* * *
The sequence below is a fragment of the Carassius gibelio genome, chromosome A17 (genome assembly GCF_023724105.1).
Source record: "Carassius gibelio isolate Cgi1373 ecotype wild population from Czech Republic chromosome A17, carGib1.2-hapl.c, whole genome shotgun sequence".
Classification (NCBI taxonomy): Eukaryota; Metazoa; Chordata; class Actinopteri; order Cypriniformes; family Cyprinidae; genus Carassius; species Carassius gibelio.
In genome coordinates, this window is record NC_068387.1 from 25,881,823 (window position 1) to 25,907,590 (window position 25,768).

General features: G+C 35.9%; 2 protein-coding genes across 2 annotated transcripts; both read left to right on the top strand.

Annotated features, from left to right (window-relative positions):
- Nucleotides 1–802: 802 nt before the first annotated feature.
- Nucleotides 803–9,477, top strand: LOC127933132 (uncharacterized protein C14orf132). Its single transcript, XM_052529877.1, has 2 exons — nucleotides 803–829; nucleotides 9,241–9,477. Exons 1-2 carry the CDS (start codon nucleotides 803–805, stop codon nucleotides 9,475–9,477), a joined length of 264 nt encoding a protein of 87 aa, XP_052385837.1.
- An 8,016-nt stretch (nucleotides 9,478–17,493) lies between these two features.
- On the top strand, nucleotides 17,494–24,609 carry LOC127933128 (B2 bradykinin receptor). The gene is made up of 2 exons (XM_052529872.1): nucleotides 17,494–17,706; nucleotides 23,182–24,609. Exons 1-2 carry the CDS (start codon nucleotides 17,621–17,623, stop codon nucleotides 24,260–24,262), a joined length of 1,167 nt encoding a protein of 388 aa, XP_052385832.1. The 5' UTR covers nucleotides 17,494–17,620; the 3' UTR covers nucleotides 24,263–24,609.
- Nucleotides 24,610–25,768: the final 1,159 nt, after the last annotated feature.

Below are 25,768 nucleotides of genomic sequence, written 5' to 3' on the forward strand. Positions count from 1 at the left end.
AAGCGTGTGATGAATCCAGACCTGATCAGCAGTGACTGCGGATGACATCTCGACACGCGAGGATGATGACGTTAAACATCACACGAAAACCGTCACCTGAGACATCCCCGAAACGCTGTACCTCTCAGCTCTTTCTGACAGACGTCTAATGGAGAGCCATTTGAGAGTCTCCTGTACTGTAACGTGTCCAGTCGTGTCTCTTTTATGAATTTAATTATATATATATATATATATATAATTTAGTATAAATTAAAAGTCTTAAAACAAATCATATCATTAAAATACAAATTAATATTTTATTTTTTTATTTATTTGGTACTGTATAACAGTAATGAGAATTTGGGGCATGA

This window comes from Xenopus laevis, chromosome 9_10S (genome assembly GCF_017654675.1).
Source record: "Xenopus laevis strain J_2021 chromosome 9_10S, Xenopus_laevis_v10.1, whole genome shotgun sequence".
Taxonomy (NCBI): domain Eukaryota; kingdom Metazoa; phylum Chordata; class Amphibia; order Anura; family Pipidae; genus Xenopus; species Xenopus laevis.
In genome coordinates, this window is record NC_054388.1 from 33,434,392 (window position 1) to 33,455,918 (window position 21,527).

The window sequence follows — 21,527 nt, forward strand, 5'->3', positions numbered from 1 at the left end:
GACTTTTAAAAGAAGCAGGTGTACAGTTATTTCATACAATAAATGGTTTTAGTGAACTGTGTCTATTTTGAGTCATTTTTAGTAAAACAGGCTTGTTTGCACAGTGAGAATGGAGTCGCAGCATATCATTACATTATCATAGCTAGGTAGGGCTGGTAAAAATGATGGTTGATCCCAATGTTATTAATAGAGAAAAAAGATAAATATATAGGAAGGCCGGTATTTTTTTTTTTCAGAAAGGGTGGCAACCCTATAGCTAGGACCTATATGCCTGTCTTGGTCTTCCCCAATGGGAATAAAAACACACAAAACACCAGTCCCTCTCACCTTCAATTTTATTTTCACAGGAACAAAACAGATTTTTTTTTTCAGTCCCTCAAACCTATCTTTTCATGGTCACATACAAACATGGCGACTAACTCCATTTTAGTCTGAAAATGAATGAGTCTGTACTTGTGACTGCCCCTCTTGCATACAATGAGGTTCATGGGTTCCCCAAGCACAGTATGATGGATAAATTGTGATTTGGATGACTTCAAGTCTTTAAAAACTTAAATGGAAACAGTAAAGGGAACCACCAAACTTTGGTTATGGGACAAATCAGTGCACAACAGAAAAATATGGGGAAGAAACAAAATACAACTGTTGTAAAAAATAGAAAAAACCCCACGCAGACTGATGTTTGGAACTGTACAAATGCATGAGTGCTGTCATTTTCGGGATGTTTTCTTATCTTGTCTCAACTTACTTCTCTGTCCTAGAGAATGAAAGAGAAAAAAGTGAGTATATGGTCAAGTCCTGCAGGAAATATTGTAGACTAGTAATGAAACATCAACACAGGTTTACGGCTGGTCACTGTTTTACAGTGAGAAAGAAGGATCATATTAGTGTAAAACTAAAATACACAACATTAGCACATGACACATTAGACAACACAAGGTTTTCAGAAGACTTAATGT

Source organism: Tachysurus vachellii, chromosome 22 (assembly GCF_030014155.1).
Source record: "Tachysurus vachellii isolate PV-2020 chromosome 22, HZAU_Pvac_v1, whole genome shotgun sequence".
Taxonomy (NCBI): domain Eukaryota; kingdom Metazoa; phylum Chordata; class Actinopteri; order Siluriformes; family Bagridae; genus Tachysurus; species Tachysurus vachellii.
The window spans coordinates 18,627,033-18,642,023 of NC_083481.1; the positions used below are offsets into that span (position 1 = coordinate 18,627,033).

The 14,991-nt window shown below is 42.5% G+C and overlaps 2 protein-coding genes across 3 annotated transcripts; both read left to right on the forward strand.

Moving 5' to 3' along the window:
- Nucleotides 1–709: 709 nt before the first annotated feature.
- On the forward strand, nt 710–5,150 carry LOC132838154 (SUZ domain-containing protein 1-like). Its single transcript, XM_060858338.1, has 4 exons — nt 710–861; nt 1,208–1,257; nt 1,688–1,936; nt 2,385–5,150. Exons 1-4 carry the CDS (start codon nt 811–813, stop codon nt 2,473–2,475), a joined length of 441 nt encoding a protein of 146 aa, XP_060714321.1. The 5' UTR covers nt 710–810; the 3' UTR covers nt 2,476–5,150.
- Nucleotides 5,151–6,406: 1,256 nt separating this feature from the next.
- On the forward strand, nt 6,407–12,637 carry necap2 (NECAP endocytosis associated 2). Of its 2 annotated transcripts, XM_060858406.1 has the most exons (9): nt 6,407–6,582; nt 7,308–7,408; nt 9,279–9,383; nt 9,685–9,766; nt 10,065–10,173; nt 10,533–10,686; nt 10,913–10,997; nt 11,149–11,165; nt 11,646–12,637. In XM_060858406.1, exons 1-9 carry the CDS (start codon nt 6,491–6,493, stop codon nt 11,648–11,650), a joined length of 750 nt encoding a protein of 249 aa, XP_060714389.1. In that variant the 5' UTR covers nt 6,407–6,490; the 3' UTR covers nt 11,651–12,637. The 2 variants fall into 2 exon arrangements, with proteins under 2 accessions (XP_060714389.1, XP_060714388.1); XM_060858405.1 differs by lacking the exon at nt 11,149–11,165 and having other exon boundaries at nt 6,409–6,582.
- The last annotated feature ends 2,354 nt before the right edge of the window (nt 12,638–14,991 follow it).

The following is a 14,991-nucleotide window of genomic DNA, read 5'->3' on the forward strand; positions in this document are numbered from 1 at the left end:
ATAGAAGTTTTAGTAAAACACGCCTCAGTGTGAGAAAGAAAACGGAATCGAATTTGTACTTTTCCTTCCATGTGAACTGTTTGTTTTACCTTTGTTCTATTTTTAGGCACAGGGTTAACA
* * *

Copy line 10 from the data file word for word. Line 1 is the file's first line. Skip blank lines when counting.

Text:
- On the top strand, nucleotides 17,494–24,609 carry LOC127933128 (B2 bradykinin receptor). The gene is made up of 2 exons (XM_052529872.1): nucleotides 17,494–17,706; nucleotides 23,182–24,609. Exons 1-2 carry the CDS (start codon nucleotides 17,621–17,623, stop codon nucleotides 24,260–24,262), a joined length of 1,167 nt encoding a protein of 388 aa, XP_052385832.1. The 5' UTR covers nucleotides 17,494–17,620; the 3' UTR covers nucleotides 24,263–24,609.